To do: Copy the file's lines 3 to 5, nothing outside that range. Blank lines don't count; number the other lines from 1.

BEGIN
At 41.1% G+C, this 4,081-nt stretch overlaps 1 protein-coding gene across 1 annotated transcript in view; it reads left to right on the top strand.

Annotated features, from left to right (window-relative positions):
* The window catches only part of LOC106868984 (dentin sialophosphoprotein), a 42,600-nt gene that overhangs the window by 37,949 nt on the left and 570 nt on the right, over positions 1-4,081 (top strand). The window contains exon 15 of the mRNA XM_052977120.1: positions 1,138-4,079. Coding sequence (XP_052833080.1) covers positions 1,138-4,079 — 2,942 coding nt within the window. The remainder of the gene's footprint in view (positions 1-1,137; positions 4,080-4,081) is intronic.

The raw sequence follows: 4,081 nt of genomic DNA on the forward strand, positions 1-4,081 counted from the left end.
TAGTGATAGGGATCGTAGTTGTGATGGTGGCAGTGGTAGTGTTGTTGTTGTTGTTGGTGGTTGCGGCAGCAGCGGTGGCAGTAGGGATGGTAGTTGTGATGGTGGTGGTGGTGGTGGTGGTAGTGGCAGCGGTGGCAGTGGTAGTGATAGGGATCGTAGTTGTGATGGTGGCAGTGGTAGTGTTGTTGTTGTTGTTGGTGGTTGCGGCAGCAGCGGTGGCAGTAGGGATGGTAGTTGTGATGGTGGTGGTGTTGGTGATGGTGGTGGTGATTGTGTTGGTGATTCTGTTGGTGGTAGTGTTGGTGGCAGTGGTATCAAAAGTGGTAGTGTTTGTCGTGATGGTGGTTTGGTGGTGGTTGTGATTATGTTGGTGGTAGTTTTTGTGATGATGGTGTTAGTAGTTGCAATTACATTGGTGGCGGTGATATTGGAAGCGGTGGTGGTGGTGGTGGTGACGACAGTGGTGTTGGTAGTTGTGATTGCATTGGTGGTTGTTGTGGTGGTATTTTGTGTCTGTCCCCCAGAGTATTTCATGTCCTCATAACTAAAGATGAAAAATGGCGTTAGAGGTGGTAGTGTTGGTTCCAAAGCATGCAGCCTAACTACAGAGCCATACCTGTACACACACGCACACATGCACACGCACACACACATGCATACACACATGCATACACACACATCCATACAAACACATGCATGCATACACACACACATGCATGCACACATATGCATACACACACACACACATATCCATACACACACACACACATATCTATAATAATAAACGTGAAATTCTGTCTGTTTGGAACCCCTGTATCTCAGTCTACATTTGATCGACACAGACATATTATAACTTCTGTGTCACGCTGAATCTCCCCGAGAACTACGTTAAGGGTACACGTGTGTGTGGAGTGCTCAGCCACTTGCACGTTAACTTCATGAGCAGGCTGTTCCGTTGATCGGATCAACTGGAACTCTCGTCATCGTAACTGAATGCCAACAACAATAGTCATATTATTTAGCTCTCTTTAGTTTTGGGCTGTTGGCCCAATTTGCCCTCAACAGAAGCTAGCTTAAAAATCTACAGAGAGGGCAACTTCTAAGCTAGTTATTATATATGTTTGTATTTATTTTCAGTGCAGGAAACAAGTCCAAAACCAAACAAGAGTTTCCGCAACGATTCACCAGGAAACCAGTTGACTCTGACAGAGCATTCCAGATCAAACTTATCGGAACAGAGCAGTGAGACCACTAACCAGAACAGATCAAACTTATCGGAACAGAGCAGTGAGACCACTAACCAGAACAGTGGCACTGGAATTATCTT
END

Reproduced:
* The window catches only part of LOC106868984 (dentin sialophosphoprotein), a 42,600-nt gene that overhangs the window by 37,949 nt on the left and 570 nt on the right, over positions 1-4,081 (top strand). The window contains exon 15 of the mRNA XM_052977120.1: positions 1,138-4,079. Coding sequence (XP_052833080.1) covers positions 1,138-4,079 — 2,942 coding nt within the window. The remainder of the gene's footprint in view (positions 1-1,137; positions 4,080-4,081) is intronic.

The raw sequence follows: 4,081 nt of genomic DNA on the forward strand, positions 1-4,081 counted from the left end.
TAGTGATAGGGATCGTAGTTGTGATGGTGGCAGTGGTAGTGTTGTTGTTGTTGTTGGTGGTTGCGGCAGCAGCGGTGGCAGTAGGGATGGTAGTTGTGATGGTGGTGGTGGTGGTGGTGGTAGTGGCAGCGGTGGCAGTGGTAGTGATAGGGATCGTAGTTGTGATGGTGGCAGTGGTAGTGTTGTTGTTGTTGTTGGTGGTTGCGGCAGCAGCGGTGGCAGTAGGGATGGTAGTTGTGATGGTGGTGGTGTTGGTGATGGTGGTGGTGATTGTGTTGGTGATTCTGTTGGTGGTAGTGTTGGTGGCAGTGGTATCAAAAGTGGTAGTGTTTGTCGTGATGGTGGTTTGGTGGTGGTTGTGATTATGTTGGTGGTAGTTTTTGTGATGATGGTGTTAGTAGTTGCAATTACATTGGTGGCGGTGATATTGGAAGCGGTGGTGGTGGTGGTGGTGACGACAGTGGTGTTGGTAGTTGTGATTGCATTGGTGGTTGTTGTGGTGGTATTTTGTGTCTGTCCCCCAGAGTATTTCATGTCCTCATAACTAAAGATGAAAAATGGCGTTAGAGGTGGTAGTGTTGGTTCCAAAGCATGCAGCCTAACTACAGAGCCATACCTGTACACACACGCACACATGCACACGCACACACACATGCATACACACATGCATACACACACATCCATACAAACACATGCATGCATACACACACACATGCATGCACACATATGCATACACACACACACACATATCCATACACACACACACACATATCTATAATAATAAACGTGAAATTCTGTCTGTTTGGAACCCCTGTATCTCAGTCTACATTTGATCGACACAGACATATTATAACTTCTGTGTCACGCTGAATCTCCCCGAGAACTACGTTAAGGGTACACGTGTGTGTGGAGTGCTCAGCCACTTGCACGTTAACTTCATGAGCAGGCTGTTCCGTTGATCGGATCAACTGGAACTCTCGTCATCGTAACTGAATGCCAACAACAATAGTCATATTATTTAGCTCTCTTTAGTTTTGGGCTGTTGGCCCAATTTGCCCTCAACAGAAGCTAGCTTAAAAATCTACAGAGAGGGCAACTTCTAAGCTAGTTATTATATATGTTTGTATTTATTTTCAGTGCAGGAAACAAGTCCAAAACCAAACAAGAGTTTCCGCAACGATTCACCAGGAAACCAGTTGACTCTGACAGAGCATTCCAGATCAAACTTATCGGAACAGAGCAGTGAGACCACTAACCAGAACAGATCAAACTTATCGGAACAGAGCAGTGAGACCACTAACCAGAACAGTGGCACTGGAATTATCTT